Where seen? This large tree can be seen on Pulau Ubin.
According to Hsuan Keng, it is native in the northern Malay peninsula
and was often planted as an ornamental in Singapore. According to
Corners, the abundance of this tree in inhabited parts of Malaya is
due to the veneration that the Indians hold for it.
Features: A large strangling
fig with many aerial roots. Leaves glossy dark green, leathery, large
(7.5-25cm) with many fine parellel veins. The large stipules are bright
red. The small figs are oval (1cm long) and ripen yellow. Large red
buds also appear on the lower branches.
Human uses: According to Corners,
before the introduction of Hevea
brasiliensis, the India-rubber tree was a major source of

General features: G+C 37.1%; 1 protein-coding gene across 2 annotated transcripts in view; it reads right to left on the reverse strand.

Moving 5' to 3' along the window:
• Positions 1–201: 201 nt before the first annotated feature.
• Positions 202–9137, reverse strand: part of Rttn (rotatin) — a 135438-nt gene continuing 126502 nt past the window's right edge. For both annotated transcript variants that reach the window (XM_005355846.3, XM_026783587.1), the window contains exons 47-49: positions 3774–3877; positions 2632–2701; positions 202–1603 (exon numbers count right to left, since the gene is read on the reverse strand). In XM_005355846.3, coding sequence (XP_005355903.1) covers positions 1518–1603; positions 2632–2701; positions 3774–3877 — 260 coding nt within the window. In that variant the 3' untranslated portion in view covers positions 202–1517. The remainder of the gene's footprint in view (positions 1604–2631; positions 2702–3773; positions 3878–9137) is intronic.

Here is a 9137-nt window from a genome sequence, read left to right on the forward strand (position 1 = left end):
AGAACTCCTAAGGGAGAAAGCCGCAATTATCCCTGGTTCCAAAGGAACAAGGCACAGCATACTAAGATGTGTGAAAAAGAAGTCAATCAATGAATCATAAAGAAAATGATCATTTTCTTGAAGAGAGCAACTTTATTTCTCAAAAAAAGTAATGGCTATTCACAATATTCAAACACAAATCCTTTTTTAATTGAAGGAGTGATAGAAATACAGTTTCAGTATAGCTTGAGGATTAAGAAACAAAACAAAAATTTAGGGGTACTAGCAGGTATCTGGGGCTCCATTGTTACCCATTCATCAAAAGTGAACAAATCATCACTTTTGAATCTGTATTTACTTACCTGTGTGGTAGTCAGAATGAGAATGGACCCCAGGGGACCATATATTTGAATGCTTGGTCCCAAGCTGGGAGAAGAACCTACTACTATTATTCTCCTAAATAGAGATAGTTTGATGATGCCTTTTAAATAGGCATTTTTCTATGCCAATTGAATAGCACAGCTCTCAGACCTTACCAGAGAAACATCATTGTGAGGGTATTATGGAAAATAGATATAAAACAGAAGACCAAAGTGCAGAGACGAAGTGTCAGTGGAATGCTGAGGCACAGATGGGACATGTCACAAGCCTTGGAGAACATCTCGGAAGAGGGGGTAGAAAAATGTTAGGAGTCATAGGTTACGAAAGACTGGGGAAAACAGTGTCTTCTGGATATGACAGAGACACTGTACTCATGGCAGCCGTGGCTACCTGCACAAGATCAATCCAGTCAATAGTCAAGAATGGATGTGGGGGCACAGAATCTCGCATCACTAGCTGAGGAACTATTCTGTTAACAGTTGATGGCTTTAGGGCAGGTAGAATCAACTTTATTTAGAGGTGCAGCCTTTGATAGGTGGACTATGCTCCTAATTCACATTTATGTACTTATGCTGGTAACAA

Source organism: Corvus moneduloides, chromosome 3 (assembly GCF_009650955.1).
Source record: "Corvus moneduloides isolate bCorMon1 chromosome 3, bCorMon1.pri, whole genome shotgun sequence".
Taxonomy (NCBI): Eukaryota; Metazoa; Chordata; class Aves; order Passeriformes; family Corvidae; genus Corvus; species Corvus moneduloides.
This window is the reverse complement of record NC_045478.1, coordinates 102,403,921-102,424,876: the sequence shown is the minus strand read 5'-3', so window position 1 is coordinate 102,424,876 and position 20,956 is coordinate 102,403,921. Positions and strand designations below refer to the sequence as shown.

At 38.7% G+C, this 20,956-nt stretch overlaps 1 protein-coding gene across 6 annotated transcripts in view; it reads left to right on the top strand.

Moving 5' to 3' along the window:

rubber in our part of the world. According to Burkill, it lost out
because the India-rubber tree latex contains a resin that hardens
with time thus making the latex less elastic. It also does not produce
as much latex as H. brasiliensis. The Indians apparently had
been using latex from the tree to line their containers, e.g., to
contain honey or to bail out water. When the Europeans discovered
the latex, thousands of India-rubber trees were planted in Malaysia
in an effort to produce the latex in commercial quantities.
- Ng, Angie
et. al. 2005. A guide to the fabulous figs of Singapore.
Singapore Science Centre.152 pp.
- Hsuan Keng,
S.C. Chin and H. T. W. Tan. 1990, The
Concise Flora of Singapore: Gymnosperms and Dicotyledons.
Singapore University Press. 222 pp.
E. J. H., 1997. Wayside
Trees of Malaya: in two volumes.
Fourth edition, Malayan Nature Society, Kuala Lumpur. Volume 1:
1-476 pp, plates 1-38; volume 2: 477-861 pp., plates 139-236.
I. H., 1993. A
Dictionary of the Economic Products of the Malay Peninsula.
3rd printing. Publication Unit, Ministry of Agriculture, Malaysia,
Kuala Lumpur. Volume 1: 1-1240; volume 2: 1241-2444.